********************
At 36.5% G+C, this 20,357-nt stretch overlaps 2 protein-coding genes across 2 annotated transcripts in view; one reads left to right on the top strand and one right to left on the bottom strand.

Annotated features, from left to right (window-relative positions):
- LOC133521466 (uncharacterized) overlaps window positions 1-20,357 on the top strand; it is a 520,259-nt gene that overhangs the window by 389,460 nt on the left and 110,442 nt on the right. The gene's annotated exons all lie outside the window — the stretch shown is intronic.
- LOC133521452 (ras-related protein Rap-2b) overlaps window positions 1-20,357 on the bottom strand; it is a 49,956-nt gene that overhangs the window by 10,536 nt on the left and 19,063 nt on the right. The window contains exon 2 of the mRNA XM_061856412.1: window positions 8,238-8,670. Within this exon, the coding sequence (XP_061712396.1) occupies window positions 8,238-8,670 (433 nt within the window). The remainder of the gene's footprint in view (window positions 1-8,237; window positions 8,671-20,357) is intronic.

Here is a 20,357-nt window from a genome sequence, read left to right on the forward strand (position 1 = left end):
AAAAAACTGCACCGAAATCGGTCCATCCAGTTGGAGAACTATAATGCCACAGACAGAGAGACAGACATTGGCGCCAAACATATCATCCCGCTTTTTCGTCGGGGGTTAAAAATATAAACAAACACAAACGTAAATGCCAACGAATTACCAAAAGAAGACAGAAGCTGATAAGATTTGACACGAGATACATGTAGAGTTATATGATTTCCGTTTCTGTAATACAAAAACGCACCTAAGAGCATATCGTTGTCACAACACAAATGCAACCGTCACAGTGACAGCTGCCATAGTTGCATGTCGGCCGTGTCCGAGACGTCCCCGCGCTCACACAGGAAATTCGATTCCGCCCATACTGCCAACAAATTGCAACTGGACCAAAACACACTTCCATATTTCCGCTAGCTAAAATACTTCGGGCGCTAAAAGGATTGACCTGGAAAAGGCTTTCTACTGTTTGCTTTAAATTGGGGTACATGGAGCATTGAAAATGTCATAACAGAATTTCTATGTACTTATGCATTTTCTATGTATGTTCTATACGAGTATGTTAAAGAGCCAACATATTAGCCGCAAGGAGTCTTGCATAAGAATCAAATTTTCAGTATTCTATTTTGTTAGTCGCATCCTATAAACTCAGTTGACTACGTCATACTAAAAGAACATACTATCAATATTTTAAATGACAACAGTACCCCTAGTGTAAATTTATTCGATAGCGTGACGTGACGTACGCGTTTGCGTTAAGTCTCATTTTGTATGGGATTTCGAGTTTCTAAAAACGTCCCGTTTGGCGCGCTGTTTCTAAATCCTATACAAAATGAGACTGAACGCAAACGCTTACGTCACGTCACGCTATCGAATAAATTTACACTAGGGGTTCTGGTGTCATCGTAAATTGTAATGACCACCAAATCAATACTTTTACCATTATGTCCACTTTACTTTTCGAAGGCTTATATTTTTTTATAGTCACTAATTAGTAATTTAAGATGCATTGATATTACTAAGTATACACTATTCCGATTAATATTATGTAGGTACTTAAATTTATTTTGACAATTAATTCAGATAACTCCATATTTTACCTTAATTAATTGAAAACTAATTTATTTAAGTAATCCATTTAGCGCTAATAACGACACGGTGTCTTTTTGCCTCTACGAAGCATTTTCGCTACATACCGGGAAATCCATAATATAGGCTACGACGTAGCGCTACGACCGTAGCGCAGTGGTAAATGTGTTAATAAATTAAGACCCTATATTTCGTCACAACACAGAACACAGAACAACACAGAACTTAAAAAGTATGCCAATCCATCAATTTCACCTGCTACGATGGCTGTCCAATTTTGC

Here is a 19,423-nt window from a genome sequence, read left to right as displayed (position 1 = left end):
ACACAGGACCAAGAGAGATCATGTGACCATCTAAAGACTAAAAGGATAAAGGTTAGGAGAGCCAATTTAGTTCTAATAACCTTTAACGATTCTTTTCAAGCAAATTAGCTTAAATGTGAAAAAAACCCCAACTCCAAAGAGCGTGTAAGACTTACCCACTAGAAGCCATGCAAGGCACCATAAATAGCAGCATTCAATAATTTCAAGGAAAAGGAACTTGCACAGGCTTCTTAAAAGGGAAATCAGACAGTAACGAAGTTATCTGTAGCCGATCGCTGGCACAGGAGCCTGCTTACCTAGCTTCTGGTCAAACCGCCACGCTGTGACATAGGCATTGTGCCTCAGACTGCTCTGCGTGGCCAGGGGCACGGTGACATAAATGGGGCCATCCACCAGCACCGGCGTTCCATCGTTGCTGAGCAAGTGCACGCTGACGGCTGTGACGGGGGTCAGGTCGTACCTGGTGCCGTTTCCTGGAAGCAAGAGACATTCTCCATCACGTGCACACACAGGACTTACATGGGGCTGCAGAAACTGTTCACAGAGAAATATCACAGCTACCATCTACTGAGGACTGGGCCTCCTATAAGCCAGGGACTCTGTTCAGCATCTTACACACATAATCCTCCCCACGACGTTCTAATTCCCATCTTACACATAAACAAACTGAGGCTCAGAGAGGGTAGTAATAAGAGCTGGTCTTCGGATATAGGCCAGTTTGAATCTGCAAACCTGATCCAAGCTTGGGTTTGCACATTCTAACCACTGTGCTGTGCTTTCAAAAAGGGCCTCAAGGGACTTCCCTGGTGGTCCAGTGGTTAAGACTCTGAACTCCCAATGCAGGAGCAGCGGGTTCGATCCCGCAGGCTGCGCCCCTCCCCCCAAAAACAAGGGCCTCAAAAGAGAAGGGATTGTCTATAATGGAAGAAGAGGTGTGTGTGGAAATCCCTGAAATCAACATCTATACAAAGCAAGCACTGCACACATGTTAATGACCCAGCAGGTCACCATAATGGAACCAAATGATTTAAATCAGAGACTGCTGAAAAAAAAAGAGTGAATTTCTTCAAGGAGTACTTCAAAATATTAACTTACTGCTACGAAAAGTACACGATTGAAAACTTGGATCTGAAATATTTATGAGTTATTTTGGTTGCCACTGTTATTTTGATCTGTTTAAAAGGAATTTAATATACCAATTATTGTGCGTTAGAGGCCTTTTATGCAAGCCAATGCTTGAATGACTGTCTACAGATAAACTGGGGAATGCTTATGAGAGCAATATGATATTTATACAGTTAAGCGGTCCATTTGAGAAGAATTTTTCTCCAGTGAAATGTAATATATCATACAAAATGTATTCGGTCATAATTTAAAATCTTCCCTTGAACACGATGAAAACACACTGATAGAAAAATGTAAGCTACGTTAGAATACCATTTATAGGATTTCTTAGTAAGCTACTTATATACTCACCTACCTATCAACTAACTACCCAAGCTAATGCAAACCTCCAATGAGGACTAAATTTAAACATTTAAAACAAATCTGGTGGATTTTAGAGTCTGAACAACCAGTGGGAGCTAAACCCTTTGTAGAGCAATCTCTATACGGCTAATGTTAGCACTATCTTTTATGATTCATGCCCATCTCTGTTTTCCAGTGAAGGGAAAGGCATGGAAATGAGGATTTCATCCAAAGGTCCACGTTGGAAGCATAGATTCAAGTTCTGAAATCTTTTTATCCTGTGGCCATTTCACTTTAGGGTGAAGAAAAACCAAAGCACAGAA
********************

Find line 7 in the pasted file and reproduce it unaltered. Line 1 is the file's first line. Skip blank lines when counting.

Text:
Here is a 19,423-nt window from a genome sequence, read left to right as displayed (position 1 = left end):